HMS Warrior is a Victorian vessel whose home is now Portsmouth Historical Dockyard. She was built to counter French advancements in naval ship building and in her day, HMS Warrior was the largest, fastest and most innovative warship throughout the world. She was exemplar of British nineteenth century engineering and stands testament to a century of industry and advancement in science and technology. She embodies naval history and technology, spanning the eras of wood, iron, sail and steam, all of which are reflected in her. Her reputation was such that thousands (some say up to 6000 a day) would visit her when she in port and she was described as ‘The Black Snake amongst the rabbits in the Channel’.
The ship was used for twenty two years of service before she was then relegated to a variety of undignified roles, including depot ship and even as a floating workshop to an oil jetty at Milford Haven in Wales. In 1978 the depot was announced as closing, which meant the Warrior’s life expectancy was suddenly shortened.
In 1979 however, her fortunes changed and she was towed some 800 miles to Hartlepool where she underwent a series of costly restorations. This change of fortunes was in great part thanks to Sir John Smith, who had formed the Manifold Trust to restore items of our national heritage. It seems his persistence came to the attention of the Duke of Edinburgh, himself a naval man, who supported the project.
If every warship in the 19th century still existed and was available for preservation Warrior would still be my first choice – Sir John Smith, the then MP for the Cities of London and Westminster.
After having more than £8 million spent on her to restore her to near mint condition, she was unveiled. This restoration was one of the most significant and costly of its time (the Mary Rose for example was not raised from the seabed for another three years) and signalled a new era in naval maritime interests. The Manifold Trust underwrote the cost, and in 1983 ownership was transferred to the Ship’s Preservation Trust, which became the Warrior Preservation Trust in 1985.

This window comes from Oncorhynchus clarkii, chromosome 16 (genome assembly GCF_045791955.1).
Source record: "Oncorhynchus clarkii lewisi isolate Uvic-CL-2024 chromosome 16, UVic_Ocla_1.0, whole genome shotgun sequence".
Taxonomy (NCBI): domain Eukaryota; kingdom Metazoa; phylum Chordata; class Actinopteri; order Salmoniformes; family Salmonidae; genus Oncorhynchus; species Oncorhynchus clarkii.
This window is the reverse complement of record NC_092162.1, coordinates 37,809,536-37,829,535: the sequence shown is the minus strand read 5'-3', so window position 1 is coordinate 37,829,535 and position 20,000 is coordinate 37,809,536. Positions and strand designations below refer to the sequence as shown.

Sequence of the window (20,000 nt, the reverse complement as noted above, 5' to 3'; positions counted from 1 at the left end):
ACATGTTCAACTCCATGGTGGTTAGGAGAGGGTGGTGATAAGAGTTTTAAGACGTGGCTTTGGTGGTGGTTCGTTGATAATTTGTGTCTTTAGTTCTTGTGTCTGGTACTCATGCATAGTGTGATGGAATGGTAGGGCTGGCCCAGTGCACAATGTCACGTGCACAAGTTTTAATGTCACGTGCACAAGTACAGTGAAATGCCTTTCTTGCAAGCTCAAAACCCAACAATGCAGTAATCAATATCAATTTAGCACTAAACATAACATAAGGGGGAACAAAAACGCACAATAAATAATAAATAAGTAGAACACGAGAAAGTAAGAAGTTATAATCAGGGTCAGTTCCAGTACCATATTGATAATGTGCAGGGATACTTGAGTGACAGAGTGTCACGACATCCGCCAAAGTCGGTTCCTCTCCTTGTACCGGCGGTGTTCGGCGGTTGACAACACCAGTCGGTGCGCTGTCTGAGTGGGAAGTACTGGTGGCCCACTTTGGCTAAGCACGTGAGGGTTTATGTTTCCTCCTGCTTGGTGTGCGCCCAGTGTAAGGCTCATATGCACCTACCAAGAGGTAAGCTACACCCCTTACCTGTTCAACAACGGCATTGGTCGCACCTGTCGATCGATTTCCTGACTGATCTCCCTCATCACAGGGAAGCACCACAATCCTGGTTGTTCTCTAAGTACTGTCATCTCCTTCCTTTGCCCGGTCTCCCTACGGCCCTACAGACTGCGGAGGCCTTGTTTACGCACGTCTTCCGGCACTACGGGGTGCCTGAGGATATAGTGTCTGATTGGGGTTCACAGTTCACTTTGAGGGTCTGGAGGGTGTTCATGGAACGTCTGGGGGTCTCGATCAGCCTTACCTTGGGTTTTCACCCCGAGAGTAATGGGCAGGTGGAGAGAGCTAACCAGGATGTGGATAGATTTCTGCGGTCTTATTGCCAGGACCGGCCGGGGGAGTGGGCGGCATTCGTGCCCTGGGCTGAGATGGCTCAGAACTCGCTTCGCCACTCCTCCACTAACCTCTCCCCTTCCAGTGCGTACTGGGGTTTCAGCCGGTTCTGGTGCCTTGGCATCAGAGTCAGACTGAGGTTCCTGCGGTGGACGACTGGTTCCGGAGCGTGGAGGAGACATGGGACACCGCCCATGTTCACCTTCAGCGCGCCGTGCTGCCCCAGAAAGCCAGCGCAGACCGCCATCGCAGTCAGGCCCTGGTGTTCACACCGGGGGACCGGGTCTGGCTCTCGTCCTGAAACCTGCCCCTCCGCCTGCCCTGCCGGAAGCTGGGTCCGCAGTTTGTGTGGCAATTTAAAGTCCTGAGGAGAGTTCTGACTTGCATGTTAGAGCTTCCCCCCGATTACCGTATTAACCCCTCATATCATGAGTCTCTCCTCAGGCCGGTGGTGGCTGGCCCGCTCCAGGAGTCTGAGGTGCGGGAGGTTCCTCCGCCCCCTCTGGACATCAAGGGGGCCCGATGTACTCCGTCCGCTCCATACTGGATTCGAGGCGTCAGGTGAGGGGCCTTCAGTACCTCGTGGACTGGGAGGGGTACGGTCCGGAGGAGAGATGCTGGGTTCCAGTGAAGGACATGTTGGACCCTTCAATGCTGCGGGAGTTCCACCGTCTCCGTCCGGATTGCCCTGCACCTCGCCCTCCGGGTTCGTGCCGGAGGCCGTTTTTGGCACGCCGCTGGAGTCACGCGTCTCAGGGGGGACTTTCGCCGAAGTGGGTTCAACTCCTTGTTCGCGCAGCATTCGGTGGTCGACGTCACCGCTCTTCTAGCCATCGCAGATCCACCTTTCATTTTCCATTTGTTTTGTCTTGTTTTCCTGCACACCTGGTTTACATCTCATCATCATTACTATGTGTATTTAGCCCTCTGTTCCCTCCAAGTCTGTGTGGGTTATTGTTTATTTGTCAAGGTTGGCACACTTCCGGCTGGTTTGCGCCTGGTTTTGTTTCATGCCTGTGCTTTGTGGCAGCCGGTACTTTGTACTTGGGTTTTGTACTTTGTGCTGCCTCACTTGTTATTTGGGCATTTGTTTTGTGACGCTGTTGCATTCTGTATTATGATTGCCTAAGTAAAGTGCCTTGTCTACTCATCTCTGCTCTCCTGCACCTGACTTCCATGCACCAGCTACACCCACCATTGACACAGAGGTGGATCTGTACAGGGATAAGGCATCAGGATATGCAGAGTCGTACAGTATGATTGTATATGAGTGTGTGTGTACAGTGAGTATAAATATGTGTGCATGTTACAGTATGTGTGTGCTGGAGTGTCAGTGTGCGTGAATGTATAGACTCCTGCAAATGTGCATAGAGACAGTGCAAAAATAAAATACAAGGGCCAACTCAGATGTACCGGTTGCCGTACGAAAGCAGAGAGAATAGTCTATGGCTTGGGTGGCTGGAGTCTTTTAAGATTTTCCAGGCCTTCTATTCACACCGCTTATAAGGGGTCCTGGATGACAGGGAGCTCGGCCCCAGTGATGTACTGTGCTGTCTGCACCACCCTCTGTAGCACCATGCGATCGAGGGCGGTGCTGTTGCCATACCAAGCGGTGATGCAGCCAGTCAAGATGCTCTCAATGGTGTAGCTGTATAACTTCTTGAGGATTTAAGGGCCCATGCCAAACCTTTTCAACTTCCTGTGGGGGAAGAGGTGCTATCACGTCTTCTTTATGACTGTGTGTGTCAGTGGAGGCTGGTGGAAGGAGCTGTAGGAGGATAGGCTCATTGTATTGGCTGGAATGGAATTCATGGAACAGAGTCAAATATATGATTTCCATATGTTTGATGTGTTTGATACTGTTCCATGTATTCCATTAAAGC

HMS Warrior was first commissioned into the Royal Navy on the 1st August, 1861 although she was still being fitted out on the River Thames. The Honourable Arthur Cochrane was her first captain and she had capacity for up to 700 crew members. Initially, because of her unprecedented design and innovation, the ship was trialled. Inevitably this created a process of refinement but finally in June 1862, she was declared ready for active service and began to patrol coastal waters and voyaging to Lisbon and Gibraltar. Wherever she went, she signified the mite of the Royal Navy.
In November 1864, after two years on commission, HMS Warrior was brought back to harbour where she would spend two years. From 1867, she then spent four years with the Channel Squadron. Her design and success triggered a series of fast pace implementations throughout the Navy, not just in British fleets but in foreign ones as well.
Ships became more armoured and were given ever powerful guns. Engines improved, and although she was not the first ship to use steam and sail, she was more efficient due to her coaling stations (this was later replaced by oil). In 1871 her masts, rigging, her decks had all been refitted, and a poop deck had been added at the stern (intended to make her the flagship of Admiral commanding the Mediterranean squadron). However within just ten years, new designs meant that HMS Warrior was already appearing aged and by 1875 Warrior’s active service role had been relegated to that of Coastguard and Reserve ship, where she was stationed at Greenock.
Her sea-going service ended in May 1883 when it was discovered that her main and foremasts were rotten, and would need replacing. The Warrior was now becoming too costly to maintain, and the armour-plated Shannon usurped her.
The Warrior’s indignities began: her masts and guns were stripped when she was used as a depot ship for two years and she was renamed Vernon III – one year later, another armoured cruiser called Warrior was launched. In 1924, the original Warrior was put up for sale but no-one wanted one. She was renamed once again to the rather mundane Oil Fuel Hulk C77, and it was then that she found herself at the jetty in Wales. She was the only example of the 45 iron hulls built between 1861 and 1877 to survive. It is this fact which saved her from destruction and thanks to the likes of Smith, she now stands proud in Portsmouth Historic Dockyard.
Images via HMS Warrior, Wikipedia, World Naval Ships, Team Locals